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Old 03-20-2008, 11:09 AM   #22
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That's why you cook it with the skin on and then eat the skin when you get into the kitchen before you serve. When we rotisserie chickens on our grill, my wife and I fight each other for the skin and before it's served, it's usually stripped clean. lol
If you don't "inject" or cut "slits" into the skin and allow the seasoning and juices to take into the meat how does it gain anything from the outside seasonings? Every time I tried to heavily season the skin it turns out boring on the inside. Not horrible, but just not bursting with flavor!
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Old 03-21-2008, 12:20 PM   #23
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Another question on BBQ methods,

I have heard of people pre-boiling chicken, then seasoning and grilling. This has a few advantages and one disadvantage.(blandness it seems)

I am sure most know them so I am going to get right to my question. I don't actually do this, I just grill the meat once seasoned right on the pit. I am afriad of making it very bland if I do the boil method.

But can you boil the chicken in a beer mixture first? I am thinking about so many different kinds that could impart awesome flavors to the meat. Then I could take it out, season / grill to give it that "grilled" flavor. And have great tender meat as well.

If people do this I was wondering if you boil it in 100% beer or a mixture of beer / water to dilute it some? Also what types of beer would compliment chicken the best?
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Old 03-21-2008, 05:32 PM   #24
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Q!

Now we're talkin'! While I don't have much time to post my "secrets" right now, I do have some important hints:

Practice (of course)

Don't use your family/guests as guinea pigs - test it yourself first

I LOVE garlic, but sometimes I take too much and get burnt out and the flavor suffers, so just remember how much you use.

Buy a self-cleaning grill (mine is HUGE, and for the price it should clean itself, but it doesn't.)

STOP OPENING THE GRILL TO CHECK ON IT! You let the valuable heat and flavor angels out. Put a padlock on it so you don't have other "looksees" doing it too.

Barbecue, BBQ, grilling, whatever ya call it properly - it takes time, you can't rush it. I still haven't met any Russians that don't burn meat.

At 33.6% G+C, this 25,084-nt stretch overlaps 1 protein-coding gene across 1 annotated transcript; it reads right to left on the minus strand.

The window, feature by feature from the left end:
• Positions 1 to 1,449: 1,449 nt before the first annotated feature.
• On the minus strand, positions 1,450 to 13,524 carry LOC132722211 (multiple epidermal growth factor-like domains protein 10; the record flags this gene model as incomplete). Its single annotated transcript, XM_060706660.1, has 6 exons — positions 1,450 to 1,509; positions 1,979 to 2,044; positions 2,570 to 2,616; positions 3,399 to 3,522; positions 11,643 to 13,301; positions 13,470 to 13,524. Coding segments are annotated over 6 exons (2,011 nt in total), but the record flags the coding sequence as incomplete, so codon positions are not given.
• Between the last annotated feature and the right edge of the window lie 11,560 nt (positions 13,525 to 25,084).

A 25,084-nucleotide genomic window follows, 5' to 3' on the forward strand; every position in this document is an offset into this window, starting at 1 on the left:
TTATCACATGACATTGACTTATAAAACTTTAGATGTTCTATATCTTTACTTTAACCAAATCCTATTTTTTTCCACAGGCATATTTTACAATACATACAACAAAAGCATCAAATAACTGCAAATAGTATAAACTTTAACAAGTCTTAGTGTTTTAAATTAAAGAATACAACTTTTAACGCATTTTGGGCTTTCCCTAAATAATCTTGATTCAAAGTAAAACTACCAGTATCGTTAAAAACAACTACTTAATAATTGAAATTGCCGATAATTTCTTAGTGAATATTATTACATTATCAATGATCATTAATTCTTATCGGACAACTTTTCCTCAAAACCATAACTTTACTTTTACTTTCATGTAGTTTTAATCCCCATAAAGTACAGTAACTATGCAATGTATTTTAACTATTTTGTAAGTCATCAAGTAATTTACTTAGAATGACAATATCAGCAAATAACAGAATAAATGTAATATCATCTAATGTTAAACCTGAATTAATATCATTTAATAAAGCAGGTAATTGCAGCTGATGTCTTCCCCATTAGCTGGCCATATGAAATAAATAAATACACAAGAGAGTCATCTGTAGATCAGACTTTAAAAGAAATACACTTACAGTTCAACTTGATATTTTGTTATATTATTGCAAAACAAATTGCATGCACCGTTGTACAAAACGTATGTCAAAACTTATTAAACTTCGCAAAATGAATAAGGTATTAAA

Alcohol and cooking: Beer, wine, tequila, soda pop - if you don't like drinking it - YOU CAN'T COOK WITH IT. <---period. Use your best judgement here. The worst hot dogs are great soaked in good beer, well any beer come to think of it.

A secret I've learned with ribs (had a dream about this last night) bake 'em in rub and foil, and THEN fire em up on the grill. Baste with the carmelized rub. YUM!

Contrary to popular belief - Searing the meat first does not seal in the flavor or juices. I've seen too many pre-seared bland hockey pucks.

Save those spikey-scratchy grill brushes for the park. If you loved your grill, you'd scrub it properly after every use. I thought about rubbing a coat of wax on the outside...

The internet is full of recipes. People have theirs and their methods. You can't steal, but you can perfect and make some of them your own. What? You think I'm gonna tell you?
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Old 03-22-2008, 11:05 AM   #25
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Contrary to popular belief - Searing the meat first does not seal in the flavor or juices. I've seen too many pre-seared bland hockey pucks.
Alton Brown on Good Eats actually proved to the contrary, well at least as far as juices go. They took some steaks about as identical as they could get them, weighed them, and cooked them. Some of them they seared, and the others they didn't. When they got done cooking them, the ones that they seared first weighed more which he concluded meant that more of the juices were still inside. Granted this wasn't conducted by NASA, but it's food for thought. Pun intended.
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Old 03-22-2008, 12:00 PM   #26